In a surprise move Tuesday, the 43rd District Democrats in Seattle refused to endorse the Washington Education Association union's class-size ballot measure, Initiative 1351. State senator Jamie Pedersen (D-43, Capitol Hill) spoke against the measure, warning it would hurt legislative efforts to fund the schools in response to the McCleary decision.
A mom in Seattle contacted me recently and asked how much money her children’s school, Blaine K-8, receives from the Seattle School District. I looked it up and we were both stunned to discover how little funding, barely half, reaches a typical neighborhood school out of the central budget.
Many people wonder how education budgets can keep rising while local schools remain chronically short of money, so thought I would share my findings with my readers.
School administrators across Washington are sending letters this week informing parents that families may now have the right to choose a better school and get free tutoring for their children under the federal No Child Left Behind law. Many school officials, however, are reluctant to explain the matter clearly to parents.
The State Board of Education objects to using letter grades to make the State Board’s Public School Achievement Index understandable. The State Board ranks school performance, placing schools in one of six categories: Exemplary, Very Good, Good, Fair, Underperforming and Lowest 5 Percent.
I recently reported the Centralia School District, a district of 3,494 students south of Olympia, paid $372,000 for cheating Medicaid under the Medicaid Administrative Claiming program (MAC), for having “knowingly filed scores of false time study forms to obtain MAC reimbursement payments it was not legally entitled to receive.” The Attorney General also found that when a well-place whistleblower, school principal
Last week seven groups of educators submitted their applications to open a new charter school in Washington. This is the second round of approvals under the voters’ charter school law, Initiative 1240, passed in 2012. The law allows up to eight charter schools to open per year, for a total of forty schools over five years. If less than eight spots are filled one year, the unfilled spots can be filled a subsequent year.
Superintendent resigns and takes job with Yelm School District, Principal has “continuing contract” protections
On July 11, the Centralia School District (CSD), a district of 3,494 students south of Olympia, agreed to pay the Washington State Health Care Authority the sum of $372,000 to settle an investigation into how the district managed the Medicaid Administrative Mat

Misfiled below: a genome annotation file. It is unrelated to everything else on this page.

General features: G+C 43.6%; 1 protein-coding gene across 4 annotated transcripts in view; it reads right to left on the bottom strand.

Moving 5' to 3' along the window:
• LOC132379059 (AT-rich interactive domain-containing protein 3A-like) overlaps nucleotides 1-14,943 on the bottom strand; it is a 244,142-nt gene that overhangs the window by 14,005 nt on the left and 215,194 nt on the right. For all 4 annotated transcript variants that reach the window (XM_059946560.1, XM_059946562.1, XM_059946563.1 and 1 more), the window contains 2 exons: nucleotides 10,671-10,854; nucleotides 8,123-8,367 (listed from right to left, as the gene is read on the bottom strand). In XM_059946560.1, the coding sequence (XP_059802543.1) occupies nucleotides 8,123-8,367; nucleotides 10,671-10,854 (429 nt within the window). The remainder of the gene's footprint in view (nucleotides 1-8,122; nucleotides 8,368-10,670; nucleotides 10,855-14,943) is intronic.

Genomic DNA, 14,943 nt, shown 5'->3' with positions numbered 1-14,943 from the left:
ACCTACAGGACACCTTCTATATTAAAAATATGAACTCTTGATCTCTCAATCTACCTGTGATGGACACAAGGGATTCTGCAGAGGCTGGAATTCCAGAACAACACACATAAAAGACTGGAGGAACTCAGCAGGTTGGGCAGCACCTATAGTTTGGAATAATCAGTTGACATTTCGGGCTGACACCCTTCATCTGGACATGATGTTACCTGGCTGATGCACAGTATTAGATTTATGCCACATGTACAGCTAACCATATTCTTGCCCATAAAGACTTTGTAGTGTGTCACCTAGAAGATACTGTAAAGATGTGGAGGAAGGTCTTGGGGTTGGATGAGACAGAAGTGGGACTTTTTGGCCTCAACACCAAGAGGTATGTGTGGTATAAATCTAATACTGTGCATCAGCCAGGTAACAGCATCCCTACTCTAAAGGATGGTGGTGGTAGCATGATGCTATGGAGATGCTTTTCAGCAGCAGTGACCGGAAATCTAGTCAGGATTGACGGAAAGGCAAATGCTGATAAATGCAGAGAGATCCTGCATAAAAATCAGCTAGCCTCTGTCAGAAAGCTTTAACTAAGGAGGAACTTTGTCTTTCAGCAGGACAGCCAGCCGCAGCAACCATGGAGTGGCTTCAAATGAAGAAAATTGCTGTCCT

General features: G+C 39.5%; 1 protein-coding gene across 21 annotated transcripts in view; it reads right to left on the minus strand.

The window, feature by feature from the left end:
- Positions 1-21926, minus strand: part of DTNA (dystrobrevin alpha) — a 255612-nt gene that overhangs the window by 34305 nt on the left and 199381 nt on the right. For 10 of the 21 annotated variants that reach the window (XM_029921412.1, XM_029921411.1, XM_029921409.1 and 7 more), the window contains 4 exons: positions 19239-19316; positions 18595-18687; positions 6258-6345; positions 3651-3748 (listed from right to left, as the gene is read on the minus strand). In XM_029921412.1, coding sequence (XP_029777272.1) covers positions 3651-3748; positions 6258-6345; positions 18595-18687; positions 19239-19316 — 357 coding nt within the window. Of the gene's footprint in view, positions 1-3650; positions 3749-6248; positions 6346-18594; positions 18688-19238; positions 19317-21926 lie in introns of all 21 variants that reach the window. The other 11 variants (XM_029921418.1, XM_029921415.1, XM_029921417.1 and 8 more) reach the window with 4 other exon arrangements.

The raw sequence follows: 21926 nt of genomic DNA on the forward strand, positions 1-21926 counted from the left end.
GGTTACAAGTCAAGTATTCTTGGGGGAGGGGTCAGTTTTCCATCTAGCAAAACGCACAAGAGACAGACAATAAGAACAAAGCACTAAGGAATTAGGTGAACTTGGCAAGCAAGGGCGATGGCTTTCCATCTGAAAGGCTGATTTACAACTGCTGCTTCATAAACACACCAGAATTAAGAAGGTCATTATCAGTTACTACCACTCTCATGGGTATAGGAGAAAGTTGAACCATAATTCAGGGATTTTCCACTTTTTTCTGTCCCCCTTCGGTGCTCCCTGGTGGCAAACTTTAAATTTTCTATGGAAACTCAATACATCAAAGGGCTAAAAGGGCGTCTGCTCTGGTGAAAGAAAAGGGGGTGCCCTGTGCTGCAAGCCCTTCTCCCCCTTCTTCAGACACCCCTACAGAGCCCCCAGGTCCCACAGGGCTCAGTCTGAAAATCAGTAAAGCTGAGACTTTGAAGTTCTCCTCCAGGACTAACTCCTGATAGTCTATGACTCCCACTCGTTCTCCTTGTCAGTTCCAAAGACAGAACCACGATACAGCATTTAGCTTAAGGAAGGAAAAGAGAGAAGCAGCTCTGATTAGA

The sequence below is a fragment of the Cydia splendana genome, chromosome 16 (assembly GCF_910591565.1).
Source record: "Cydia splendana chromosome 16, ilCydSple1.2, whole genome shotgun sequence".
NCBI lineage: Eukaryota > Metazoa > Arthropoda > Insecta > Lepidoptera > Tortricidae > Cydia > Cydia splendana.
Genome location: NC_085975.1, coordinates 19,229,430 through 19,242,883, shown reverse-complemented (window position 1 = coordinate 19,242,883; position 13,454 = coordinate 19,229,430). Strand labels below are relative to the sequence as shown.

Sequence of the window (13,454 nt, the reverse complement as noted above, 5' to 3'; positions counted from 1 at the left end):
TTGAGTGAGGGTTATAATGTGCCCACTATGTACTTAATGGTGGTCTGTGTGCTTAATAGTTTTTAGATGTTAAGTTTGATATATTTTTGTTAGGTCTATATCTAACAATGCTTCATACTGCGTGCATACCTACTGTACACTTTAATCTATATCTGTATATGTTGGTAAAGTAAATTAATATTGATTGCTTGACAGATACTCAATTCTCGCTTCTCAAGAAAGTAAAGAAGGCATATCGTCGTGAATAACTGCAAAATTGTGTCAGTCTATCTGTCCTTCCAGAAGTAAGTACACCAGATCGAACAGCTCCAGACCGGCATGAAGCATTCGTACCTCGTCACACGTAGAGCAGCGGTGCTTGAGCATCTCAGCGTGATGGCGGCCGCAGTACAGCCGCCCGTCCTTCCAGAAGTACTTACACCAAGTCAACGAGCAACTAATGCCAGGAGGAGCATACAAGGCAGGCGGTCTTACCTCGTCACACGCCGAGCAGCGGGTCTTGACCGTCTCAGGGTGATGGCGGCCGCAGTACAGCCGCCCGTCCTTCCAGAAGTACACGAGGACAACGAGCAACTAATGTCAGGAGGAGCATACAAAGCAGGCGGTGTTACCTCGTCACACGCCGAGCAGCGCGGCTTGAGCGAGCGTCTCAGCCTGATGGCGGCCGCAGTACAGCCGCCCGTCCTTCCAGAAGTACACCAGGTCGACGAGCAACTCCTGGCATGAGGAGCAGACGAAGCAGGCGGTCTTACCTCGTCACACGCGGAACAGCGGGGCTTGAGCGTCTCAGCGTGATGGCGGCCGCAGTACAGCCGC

The Associated Press (AP) reported on Superintendent of Public Instruction Randy Dorn’s announcement yesterday that he wants to exempt Washington schools from the standards of the federal No Child Left Behind Act.
The 2002 education reform law gives families assigned to schools that fall short the ability to select a better school for their children, receive free transportation and get free outside tutoring.
In a sternly-worded statement today, the state’s highest public education official, Superintendent Randy Dorn, announced he is seeking to keep parents from learning about school choice and free tutoring services to which their children may be entitled under the federal No Child Left Behind Act.
Last week, in a bit of good news for Seattle children, the Seattle School Board voted 4-3 to adopt the Math in Focus textbook for Seattle’s elementary schools. Math in Focus is a solid curriculum based on the effective Singapore method for teaching math. The board of the state’s largest school district, serving nearly 50,000 students, has exercised its authority to reject a lower-standard math text chosen by school district officials, EnVision Math.
The Seattle School Board is scheduled to vote tonight on providing a watered-down math curriculum for the city’s elementary schools, a change that would affect the 95 schools in the district and some 49,000 students and their families. A District committee is recommending that School Board members adopt a program called EnVision Math. A group of concerned math and science high school teachers and college professors calls EnVision Math the weakest choice available.